by Robert B. Reich
So far, the much-dreaded "sequester" -- some
The dire warnings that had issued from the White beforehand -- threatening that
Sure, March's employment report was a big disappointment. But it's hard to see any direct connection between those poor job numbers and the sequester. The government has been shedding jobs for years. Most of the losses in March were from the
Take a closer look, though, and Americans are starting to feel the pain. They just don't know it yet.
That's because so much of what the government does affects the nation in local, decentralized ways. Federal funds find their way to community housing authorities, state unemployment offices, local school districts, private universities and companies. So it's hard for most Americans to know that the sequester is responsible for the lost funding, lost jobs or just plain inconvenience.
A tiny sampling:
These cuts -- and thousands like them -- are so particular and localized, they don't feel as if they're the result of a change in national policy.
It's just like what happened with the big federal stimulus of 2009 and 2010, but in reverse. Then, money flowed out to so many different places and institutions that most Americans weren't aware of the stimulus program as a whole.
A second reason the sequester hasn't been visible is that a large share of the cuts are in programs directed at the poor -- and America's poor are often invisible.
For example, the Salt Lake Community Action Program recently closed a food pantry in Murray, Utah, serving more than 1,000 needy people every month.
Some 1,700 poor families in and around Sacramento, Calif., are likely to lose housing vouchers that pay part of their rents. More than 180 students are likely to be dropped from a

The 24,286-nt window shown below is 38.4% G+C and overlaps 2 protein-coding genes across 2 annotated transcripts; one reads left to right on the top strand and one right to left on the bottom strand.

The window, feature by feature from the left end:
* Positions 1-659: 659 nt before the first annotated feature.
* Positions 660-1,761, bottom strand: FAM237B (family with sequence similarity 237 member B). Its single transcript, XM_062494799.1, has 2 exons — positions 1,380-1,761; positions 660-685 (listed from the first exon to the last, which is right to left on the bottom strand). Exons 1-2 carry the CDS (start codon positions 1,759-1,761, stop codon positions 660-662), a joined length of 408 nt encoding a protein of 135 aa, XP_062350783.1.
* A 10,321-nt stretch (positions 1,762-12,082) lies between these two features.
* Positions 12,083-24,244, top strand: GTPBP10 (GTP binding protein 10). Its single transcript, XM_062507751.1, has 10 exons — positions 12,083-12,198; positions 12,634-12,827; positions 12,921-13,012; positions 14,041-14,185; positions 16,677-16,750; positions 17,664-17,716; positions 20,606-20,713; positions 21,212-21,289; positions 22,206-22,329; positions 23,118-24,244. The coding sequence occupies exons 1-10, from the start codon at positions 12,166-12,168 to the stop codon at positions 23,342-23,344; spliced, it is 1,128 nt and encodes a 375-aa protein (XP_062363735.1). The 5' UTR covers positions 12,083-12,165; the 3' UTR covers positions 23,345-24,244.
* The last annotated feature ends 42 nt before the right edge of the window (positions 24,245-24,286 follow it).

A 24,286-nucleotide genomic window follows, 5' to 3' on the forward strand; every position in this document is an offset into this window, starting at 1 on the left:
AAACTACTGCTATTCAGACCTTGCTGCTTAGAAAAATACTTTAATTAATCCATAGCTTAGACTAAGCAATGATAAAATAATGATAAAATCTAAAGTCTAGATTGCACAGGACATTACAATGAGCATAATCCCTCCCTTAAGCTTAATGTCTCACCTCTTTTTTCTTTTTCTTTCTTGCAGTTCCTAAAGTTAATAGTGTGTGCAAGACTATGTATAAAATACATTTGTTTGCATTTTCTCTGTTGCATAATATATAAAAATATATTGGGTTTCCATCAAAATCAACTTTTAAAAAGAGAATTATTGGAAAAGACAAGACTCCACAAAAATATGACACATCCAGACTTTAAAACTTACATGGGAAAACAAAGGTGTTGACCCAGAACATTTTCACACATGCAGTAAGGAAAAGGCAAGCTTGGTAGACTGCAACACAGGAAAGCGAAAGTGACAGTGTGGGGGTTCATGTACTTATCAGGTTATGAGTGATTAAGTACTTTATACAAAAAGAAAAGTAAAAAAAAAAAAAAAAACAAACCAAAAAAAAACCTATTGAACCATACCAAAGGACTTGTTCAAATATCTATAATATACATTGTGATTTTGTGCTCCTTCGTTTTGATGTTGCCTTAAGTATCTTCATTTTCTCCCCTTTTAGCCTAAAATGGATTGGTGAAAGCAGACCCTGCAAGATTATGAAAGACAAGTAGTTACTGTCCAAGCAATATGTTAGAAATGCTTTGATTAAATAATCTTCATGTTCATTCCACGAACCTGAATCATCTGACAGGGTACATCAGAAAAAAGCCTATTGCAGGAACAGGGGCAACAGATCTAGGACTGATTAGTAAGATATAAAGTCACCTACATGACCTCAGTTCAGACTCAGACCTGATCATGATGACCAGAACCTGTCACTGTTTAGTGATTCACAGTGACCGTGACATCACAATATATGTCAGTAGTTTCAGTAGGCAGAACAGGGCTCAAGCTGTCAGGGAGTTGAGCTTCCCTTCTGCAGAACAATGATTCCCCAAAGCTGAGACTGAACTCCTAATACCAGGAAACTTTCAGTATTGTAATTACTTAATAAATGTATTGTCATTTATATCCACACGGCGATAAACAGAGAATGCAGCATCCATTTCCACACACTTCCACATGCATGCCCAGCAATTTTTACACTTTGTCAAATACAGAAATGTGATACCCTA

Most Americans don't know about these and other cuts because the poor live in different places than the middle class and wealthy. Poverty has become ever more concentrated geographically.
A third reason the sequester is invisible is that many people whose jobs are affected by it are being "furloughed" rather than fired. "Furlough" is a euphemism for working shorter workweeks and taking pay cuts.
Two thousand civilian employees at the
Furloughs spread the pain. The hardship isn't as evident as it would be if it came in the form of mass layoffs. But don't fool yourself: A 20 percent pay cut is a huge burden for those who have to endure it.
Bear in mind, finally, that the sequester is just starting. The sheer scale of it is guaranteed to make it far more apparent in coming months.
Some 140,000 low-income families will lose their housing vouchers, for example. Entire communities that depend mainly on defense-related industries or facilities will take major hits.
If you thought March's job numbers were disappointing, just wait.
With the sequester, America has adopted austerity economics. Yet austerity economics is the wrong medicine at exactly the wrong time. Look what it's done to Europe.
The Stealth Sequester | Politics